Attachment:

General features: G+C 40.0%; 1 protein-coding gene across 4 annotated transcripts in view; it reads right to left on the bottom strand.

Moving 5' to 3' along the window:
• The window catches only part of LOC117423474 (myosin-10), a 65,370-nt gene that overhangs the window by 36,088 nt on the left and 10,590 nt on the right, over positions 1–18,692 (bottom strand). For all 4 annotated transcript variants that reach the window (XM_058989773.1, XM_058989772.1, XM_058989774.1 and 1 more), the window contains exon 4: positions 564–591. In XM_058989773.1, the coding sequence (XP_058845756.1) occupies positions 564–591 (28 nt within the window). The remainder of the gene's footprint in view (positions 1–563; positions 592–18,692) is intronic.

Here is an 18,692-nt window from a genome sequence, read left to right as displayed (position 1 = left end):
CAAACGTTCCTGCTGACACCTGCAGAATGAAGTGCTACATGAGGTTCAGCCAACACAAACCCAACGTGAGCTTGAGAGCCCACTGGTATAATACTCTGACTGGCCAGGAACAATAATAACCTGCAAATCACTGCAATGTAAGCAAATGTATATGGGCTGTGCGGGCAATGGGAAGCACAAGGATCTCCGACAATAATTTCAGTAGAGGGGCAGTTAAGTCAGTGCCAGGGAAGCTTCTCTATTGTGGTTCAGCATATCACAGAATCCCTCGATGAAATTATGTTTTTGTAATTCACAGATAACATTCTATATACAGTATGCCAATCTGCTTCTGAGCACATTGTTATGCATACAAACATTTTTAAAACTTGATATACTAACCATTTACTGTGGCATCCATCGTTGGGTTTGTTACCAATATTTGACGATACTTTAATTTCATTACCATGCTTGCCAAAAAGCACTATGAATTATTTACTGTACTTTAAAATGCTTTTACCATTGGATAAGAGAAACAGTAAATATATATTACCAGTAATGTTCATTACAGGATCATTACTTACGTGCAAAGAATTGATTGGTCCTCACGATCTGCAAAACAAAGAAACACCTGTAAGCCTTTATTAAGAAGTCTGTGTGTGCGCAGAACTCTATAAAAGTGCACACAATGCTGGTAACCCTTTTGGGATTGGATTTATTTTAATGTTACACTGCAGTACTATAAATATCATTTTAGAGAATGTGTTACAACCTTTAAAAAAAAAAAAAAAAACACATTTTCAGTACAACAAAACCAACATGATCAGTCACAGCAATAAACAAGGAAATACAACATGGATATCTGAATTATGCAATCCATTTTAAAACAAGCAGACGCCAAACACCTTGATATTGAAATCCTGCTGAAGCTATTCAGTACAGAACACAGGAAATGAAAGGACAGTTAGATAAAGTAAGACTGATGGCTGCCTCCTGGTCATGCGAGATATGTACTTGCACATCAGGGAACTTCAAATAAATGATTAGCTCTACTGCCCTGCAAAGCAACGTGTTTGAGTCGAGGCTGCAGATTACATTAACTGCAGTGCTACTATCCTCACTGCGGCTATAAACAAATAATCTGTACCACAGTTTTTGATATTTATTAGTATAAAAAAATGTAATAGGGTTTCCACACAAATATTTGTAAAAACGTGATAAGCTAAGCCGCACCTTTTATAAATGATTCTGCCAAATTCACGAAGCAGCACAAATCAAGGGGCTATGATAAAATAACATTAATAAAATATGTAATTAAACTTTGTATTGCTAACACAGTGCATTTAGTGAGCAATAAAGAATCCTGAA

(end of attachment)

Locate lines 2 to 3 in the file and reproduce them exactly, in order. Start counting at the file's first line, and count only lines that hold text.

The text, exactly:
Moving 5' to 3' along the window:
• The window catches only part of LOC117423474 (myosin-10), a 65,370-nt gene that overhangs the window by 36,088 nt on the left and 10,590 nt on the right, over positions 1–18,692 (bottom strand). For all 4 annotated transcript variants that reach the window (XM_058989773.1, XM_058989772.1, XM_058989774.1 and 1 more), the window contains exon 4: positions 564–591. In XM_058989773.1, the coding sequence (XP_058845756.1) occupies positions 564–591 (28 nt within the window). The remainder of the gene's footprint in view (positions 1–563; positions 592–18,692) is intronic.